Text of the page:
Imagine a microscope in your head. What does it look like? Our guess is that you’re imaging a stereo microscope, characterized by its eyepieces and diopter rings.
If we guessed correctly, we don’t blame you. It is by far the most common type of microscope. But it has a digital alternative – one that does not have the characteristic eyepiece.
In this blog post, we’ll discuss how stereo and digital microscopes differ and why going digital with your microscopy and visual inspection might be a move worth considering.
When finding focus on a stereo microscope, both eyepieces need to be adjusted according to the sample and manually by the operator. Although the process doesn’t take long, it can add up if you’re going through multiple samples. It also means that operators need to adjust the microscope when taking over from a different operator. All in all, it’s a bit of hassle and one that you might not realize until it’s no longer there.
In comparison, a digital microscope has autofocus. It means that the microscope will automatically focus on the sample underneath the microscope, independently of the operator’s eye sight or eye level. It also means that the operator can keep their hands on the sample itself, turn it around while zooming in and our, either with the control box or with a foot switch.
Software capabilities and endless potential
Perhaps the biggest differentiator from a stereo microscope is the built-in computer of the digital microscope. The advanced but userfriendly features and software capabilities allow companies to work more efficiently and eliminate the subjective analysis performed by the operator.
The built-in computer also gives users access to features as they are developed and released through regular firmwares. This ensures that the microscopes keeps evolving long after they were purchased and that users get the most out of their investment.
A picture says more than a thousand words
More and more businesses need to document their findings during inspections. With a stereo microscope not having documentation capabilities, some try to take a photo with their phone through the eye pieces. Unfortunately, this doesn’t always result in a very good photo. With a digital microscope, it’s most often as simple as pressing a button on the control box. The photo will automatically be saved and stored to either the internal memory of the microscope or a connected USB memory stick, regular or encrypted.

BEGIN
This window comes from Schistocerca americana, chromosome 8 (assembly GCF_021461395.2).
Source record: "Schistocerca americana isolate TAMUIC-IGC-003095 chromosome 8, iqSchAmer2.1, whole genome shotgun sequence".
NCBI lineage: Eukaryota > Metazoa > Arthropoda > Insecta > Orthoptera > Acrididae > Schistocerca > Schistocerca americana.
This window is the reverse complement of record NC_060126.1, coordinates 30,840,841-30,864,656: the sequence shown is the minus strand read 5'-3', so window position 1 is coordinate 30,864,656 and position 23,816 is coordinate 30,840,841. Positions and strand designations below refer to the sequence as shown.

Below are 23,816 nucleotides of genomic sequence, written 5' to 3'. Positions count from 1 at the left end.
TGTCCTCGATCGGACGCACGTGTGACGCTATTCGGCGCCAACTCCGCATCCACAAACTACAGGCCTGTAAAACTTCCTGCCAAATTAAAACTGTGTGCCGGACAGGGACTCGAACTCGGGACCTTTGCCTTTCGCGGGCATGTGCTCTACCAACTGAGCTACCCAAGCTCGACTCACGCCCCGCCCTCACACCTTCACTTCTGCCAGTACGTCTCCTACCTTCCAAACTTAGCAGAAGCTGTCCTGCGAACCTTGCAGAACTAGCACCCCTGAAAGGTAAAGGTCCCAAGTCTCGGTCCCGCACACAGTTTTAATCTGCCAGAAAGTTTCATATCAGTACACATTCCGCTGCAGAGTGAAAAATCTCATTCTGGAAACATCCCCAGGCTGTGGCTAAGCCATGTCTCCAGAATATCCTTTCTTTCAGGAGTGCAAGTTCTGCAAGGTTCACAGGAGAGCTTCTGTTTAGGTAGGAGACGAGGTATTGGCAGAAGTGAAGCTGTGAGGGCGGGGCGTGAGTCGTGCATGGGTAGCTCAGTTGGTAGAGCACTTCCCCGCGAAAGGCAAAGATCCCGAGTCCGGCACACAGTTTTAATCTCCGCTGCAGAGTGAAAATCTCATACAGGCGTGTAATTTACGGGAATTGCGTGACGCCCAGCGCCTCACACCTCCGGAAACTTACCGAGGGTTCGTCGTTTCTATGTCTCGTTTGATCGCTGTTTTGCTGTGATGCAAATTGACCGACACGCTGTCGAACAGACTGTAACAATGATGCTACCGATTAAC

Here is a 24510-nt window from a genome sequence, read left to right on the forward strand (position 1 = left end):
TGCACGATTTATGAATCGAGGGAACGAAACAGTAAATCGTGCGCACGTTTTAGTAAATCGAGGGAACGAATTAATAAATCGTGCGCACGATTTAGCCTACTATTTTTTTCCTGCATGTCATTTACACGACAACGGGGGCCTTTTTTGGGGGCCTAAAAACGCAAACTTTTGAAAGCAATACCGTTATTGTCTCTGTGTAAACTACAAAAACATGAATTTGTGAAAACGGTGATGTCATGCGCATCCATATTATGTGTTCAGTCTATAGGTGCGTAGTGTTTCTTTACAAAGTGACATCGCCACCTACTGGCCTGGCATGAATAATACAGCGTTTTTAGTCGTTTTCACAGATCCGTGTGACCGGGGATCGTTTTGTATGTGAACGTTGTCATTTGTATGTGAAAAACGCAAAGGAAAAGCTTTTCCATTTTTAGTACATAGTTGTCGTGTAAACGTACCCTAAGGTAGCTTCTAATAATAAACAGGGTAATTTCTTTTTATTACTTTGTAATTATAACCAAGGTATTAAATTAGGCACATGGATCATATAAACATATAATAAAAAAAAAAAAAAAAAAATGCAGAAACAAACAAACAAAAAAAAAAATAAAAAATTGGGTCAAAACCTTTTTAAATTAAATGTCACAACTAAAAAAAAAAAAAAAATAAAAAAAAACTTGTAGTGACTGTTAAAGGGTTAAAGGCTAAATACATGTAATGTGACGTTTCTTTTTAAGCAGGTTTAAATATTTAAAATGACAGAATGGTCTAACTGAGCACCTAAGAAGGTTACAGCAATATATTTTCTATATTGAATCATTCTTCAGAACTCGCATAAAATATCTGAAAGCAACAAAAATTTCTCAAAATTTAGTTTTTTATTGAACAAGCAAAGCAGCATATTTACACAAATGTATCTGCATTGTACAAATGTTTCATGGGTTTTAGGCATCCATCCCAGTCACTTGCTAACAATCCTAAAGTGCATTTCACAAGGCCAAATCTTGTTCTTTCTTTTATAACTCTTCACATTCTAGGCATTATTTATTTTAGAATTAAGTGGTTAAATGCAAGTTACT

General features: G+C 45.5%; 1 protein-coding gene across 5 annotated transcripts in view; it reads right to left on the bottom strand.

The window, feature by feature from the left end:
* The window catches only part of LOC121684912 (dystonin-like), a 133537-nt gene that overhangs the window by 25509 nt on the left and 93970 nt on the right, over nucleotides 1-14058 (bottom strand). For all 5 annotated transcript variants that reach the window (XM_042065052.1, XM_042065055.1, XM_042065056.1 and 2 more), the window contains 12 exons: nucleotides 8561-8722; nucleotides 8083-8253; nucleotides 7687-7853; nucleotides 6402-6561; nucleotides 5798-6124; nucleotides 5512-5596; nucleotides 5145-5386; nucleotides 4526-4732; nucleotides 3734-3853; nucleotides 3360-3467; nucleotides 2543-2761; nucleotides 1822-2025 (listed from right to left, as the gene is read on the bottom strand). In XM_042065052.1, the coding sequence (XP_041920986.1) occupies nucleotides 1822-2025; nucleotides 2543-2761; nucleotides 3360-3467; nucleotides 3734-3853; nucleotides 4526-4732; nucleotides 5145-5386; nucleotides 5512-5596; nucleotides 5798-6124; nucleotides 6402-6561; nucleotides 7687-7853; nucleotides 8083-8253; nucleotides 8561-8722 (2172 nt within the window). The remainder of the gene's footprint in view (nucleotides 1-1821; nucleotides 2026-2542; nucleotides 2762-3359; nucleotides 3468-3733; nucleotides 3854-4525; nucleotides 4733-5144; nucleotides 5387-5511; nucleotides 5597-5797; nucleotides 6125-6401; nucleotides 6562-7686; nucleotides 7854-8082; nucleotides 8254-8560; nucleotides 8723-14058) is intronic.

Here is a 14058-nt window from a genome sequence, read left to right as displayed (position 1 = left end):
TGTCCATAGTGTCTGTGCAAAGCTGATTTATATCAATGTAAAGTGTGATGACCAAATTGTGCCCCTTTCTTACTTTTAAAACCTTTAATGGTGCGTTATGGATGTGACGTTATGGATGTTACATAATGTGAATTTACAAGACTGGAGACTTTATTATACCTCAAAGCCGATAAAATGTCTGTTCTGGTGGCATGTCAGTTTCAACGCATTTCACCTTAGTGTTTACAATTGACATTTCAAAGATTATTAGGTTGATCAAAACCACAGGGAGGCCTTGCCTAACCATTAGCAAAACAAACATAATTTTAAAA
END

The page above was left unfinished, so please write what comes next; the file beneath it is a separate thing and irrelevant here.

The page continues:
As default, photos will be named with the time and date of the photo, but operators can also define a prefix for all image names in a batch or name the photos as they go.
Lastly, photos saved in a jpeg-format will be saved with meta data that can be accessed when the photos are transferred to a computer.
Vastly different buy-in costs
Many rule out digital microscopes in advance because they don’t know what it is and associate it with the cheap USB version that they’ve seen online. When they then hear about the many capabilities of an industrial digital microscope, they assume that the buy-in costs are similar or higher than a stereo microscope – which is often far from the truth.
The low entry microscopes from TAGARNO starts around $5000. In comparison, a stereo microscope will often start around $50,000.
Reducing work pain
Studies show that simple ergonomic improvements such as a digital microscope can have a great impacts on the health of microscope operators. The use of a monitor allows operators to look straight ahead instead of bending their neck to see through the eyepiece or straining their eyes to see the sample clearly – positions that often result in a headache and fatigue at the end of the day as well as increased sick leave.
To learn more about the importance of ergonomics and how small changes can have a huge impact, we recommend reading this blogpost: Preventing jobrelated pain for microscope operators.
Although this blogpost heavily focuses on the benefits of digital microscopy, we absolutely acknowledge the benefits of a stereo microscope – including the high magnification capabilities.
What many companies find, however, is that they don’t need the high magnification levels provided by the stereo microscopes. And when they realize the many features and opportunities of a digital microscope, more and more companies choose to go digital.
Some of the most important benefits include: Improved user experience when finding focus and creating documentation, lower buy-in costs, improved ergonomics as well software capabilities that can take visual inspection processes to the next level.
For an even more in-depth comparison of digital microscopes, stereo microscopes and desk magnifiers, we recommend reading this blogpost: Visual inspection systems: What to choose and when
Want to learn more about digital microscopy?
Here’s a selection of blogposts for you to read next.